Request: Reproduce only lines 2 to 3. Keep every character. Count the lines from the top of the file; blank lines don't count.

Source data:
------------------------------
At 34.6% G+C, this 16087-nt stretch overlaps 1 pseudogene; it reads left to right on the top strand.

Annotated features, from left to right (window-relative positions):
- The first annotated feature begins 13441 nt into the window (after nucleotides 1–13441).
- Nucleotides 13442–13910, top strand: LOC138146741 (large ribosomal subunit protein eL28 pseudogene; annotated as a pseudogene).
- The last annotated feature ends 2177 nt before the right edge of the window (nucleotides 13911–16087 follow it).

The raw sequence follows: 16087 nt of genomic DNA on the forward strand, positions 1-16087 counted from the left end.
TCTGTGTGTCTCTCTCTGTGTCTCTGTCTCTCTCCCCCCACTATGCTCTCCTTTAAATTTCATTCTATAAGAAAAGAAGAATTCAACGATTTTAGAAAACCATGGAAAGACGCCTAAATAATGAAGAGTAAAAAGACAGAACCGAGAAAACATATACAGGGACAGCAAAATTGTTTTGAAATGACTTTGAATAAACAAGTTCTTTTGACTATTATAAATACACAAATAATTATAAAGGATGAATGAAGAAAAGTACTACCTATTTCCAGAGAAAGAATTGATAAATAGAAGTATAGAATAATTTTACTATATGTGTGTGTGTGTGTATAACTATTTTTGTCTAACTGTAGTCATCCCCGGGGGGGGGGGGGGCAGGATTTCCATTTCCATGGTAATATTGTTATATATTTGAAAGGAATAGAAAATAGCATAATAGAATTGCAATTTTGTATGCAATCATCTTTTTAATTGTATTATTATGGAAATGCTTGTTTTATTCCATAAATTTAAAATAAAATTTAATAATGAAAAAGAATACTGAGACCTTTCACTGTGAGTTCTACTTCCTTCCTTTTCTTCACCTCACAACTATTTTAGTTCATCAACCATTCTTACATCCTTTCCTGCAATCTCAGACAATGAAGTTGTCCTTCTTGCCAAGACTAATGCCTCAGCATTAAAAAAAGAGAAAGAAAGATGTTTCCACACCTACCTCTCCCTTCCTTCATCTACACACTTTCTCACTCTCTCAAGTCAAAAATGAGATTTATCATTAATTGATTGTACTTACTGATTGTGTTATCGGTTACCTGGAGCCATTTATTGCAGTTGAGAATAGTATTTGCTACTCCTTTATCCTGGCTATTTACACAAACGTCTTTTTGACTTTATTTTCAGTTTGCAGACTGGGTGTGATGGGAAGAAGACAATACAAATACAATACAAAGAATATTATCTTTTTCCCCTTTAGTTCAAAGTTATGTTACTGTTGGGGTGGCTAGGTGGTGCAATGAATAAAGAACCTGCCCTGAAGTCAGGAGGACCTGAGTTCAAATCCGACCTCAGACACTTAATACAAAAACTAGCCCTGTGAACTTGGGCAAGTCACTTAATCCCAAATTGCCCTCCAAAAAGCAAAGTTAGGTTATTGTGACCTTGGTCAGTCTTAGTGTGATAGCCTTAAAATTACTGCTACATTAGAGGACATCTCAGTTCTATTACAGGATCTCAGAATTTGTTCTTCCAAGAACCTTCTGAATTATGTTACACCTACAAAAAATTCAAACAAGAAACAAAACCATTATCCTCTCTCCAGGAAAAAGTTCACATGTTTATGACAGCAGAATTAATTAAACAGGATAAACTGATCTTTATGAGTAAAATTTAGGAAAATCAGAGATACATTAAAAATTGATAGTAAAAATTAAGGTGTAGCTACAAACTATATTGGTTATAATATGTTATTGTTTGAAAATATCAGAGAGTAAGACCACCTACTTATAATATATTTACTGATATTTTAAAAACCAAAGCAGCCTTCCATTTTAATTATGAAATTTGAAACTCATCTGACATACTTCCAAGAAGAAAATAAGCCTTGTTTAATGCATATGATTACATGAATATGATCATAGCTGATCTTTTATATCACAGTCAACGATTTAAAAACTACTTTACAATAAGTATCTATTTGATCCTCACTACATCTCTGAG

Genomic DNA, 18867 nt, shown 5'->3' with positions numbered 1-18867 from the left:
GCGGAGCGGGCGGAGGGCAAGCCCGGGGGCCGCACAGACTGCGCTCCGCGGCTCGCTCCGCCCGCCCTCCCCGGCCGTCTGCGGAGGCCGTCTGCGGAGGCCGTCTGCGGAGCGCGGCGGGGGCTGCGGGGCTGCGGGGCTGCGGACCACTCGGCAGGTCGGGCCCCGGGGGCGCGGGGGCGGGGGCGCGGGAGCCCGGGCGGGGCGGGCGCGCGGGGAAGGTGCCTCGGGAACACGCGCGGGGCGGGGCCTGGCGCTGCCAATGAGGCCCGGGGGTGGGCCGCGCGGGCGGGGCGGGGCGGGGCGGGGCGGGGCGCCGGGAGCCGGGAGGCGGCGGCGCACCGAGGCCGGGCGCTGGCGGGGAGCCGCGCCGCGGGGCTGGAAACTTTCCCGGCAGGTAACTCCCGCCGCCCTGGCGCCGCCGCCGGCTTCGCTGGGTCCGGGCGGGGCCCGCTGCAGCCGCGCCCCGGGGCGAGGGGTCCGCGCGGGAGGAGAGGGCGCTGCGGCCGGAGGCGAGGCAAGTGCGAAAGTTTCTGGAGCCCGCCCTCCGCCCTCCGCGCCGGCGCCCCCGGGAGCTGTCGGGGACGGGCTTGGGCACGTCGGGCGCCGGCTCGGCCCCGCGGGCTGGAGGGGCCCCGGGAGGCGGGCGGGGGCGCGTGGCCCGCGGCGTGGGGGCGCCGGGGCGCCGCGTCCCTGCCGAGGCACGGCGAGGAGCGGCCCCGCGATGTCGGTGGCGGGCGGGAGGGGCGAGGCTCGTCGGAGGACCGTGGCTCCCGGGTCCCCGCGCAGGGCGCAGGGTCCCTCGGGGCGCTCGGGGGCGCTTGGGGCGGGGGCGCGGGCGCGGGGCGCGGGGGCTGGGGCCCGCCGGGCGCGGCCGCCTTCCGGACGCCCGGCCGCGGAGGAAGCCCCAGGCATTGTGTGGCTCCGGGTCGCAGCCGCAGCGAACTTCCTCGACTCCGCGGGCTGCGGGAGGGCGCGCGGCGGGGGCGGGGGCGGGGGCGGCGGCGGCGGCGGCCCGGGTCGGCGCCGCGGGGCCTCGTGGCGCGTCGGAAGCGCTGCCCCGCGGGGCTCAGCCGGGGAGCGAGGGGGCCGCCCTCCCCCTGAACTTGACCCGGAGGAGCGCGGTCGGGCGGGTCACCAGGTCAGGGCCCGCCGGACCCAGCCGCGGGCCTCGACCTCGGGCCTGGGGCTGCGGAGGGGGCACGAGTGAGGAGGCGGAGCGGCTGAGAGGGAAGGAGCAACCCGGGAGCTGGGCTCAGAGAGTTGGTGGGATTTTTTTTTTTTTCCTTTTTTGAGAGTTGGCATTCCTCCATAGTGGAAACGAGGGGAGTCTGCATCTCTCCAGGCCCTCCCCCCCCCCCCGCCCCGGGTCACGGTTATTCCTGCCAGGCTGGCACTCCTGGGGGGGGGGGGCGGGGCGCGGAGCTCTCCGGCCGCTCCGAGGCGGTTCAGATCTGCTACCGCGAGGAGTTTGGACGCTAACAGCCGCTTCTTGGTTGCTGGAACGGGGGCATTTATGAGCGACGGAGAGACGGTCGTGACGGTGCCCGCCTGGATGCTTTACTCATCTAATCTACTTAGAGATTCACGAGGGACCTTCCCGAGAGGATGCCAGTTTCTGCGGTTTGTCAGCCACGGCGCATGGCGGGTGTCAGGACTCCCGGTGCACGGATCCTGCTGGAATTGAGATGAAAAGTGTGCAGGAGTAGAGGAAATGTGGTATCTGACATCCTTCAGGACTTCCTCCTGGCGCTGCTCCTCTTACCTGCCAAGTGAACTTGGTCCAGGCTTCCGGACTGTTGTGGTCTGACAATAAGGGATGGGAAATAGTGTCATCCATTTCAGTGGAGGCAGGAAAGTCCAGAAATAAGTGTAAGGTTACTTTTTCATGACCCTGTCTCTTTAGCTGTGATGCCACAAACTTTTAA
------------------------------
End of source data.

Annotated features, from left to right (window-relative positions):
- The first annotated feature begins 13441 nt into the window (after nucleotides 1–13441).